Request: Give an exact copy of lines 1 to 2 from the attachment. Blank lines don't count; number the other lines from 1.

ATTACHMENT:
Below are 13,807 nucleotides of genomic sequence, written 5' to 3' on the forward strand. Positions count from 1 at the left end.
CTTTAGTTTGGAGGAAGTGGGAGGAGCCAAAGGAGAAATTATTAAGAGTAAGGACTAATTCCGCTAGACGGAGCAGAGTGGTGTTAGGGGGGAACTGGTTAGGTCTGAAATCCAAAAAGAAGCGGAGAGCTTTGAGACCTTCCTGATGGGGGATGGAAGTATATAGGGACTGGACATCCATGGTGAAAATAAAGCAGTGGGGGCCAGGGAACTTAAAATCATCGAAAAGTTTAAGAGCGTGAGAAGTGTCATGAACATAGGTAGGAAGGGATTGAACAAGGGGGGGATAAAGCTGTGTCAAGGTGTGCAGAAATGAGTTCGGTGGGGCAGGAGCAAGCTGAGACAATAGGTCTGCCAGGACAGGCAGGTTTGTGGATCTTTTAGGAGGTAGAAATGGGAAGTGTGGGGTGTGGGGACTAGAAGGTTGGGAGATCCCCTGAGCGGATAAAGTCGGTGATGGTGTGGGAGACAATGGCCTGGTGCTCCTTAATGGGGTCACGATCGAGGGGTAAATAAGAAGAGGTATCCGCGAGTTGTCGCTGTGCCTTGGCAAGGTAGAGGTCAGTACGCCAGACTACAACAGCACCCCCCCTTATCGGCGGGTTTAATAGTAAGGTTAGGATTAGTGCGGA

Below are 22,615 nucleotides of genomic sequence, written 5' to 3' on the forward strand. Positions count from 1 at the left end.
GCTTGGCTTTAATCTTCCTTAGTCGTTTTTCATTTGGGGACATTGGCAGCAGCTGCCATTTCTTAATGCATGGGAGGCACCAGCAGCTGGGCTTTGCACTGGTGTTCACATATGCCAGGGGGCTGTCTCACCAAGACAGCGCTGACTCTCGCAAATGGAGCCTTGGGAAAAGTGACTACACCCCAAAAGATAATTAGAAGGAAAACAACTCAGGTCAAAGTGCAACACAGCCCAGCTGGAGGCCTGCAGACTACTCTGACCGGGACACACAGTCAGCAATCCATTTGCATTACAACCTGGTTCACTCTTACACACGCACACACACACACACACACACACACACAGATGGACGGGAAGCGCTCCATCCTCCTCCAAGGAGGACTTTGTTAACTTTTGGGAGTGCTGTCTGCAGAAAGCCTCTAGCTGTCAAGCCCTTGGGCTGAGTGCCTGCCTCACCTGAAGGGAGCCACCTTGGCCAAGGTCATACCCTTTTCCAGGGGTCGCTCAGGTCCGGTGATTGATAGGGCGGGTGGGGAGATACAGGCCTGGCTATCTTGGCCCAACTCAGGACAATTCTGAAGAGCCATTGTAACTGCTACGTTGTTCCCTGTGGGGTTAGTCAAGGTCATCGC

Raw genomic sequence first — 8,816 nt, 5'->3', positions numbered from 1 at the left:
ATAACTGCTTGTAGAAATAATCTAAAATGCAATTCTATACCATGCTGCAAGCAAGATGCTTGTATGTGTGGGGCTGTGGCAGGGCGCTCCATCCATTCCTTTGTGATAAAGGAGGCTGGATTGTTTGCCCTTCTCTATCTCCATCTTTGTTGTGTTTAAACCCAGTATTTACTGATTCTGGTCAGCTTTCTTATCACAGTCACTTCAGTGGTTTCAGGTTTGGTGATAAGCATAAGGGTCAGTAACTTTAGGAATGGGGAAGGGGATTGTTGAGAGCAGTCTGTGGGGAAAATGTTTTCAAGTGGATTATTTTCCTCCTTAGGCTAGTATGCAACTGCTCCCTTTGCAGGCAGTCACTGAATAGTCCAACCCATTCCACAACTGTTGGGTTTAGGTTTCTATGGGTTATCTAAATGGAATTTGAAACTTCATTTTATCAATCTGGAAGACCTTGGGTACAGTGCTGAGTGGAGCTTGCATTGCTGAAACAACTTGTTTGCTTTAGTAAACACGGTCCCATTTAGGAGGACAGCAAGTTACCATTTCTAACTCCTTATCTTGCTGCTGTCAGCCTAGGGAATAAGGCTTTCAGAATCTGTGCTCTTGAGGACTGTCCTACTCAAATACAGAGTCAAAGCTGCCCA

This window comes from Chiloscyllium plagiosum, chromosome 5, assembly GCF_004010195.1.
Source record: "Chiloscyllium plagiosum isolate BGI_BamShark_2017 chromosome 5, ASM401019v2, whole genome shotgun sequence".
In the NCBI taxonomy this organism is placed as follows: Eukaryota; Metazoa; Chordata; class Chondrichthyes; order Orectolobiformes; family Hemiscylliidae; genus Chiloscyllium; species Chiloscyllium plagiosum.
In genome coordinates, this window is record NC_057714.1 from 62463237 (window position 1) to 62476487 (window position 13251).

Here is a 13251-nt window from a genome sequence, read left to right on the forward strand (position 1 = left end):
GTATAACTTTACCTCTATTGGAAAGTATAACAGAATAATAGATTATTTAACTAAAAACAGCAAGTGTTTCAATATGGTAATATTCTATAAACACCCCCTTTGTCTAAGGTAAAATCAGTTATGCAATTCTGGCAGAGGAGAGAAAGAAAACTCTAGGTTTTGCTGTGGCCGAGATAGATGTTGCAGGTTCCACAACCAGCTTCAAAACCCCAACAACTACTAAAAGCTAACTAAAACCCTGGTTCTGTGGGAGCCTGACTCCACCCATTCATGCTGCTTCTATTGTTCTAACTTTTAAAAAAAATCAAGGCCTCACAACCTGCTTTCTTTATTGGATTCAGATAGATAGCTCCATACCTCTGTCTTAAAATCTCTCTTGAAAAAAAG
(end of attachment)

Below are 13,807 nucleotides of genomic sequence, written 5' to 3' on the forward strand. Positions count from 1 at the left end.
CTTTAGTTTGGAGGAAGTGGGAGGAGCCAAAGGAGAAATTATTAAGAGTAAGGACTAATTCCGCTAGACGGAGCAGAGTGGTGTTAGGGGGGAACTGGTTAGGTCTGAAATCCAAAAAGAAGCGGAGAGCTTTGAGACCTTCCTGATGGGGGATGGAAGTATATAGGGACTGGACATCCATGGTGAAAATAAAGCAGTGGGGGCCAGGGAACTTAAAATCATCGAAAAGTTTAAGAGCGTGAGAAGTGTCATGAACATAGGTAGGAAGGGATTGAACAAGGGGGGGATAAAGCTGTGTCAAGGTGTGCAGAAATGAGTTCGGTGGGGCAGGAGCAAGCTGAGACAATAGGTCTGCCAGGACAGGCAGGTTTGTGGATCTTTTAGGAGGTAGAAATGGGAAGTGTGGGGTGTGGGGACTAGAAGGTTGGGAGATCCCCTGAGCGGATAAAGTCGGTGATGGTGTGGGAGACAATGGCCTGGTGCTCCTTAATGGGGTCACGATCGAGGGGTAAATAAGAAGAGGTATCCGCGAGTTGTCGCTGTGCCTTGGCAAGGTAGAGGTCAGTACGCCAGACTACAACAGCACCCCCCCTTATCGGCGGGTTTAATAGTAAGGTTAGGATTAGTGCGGA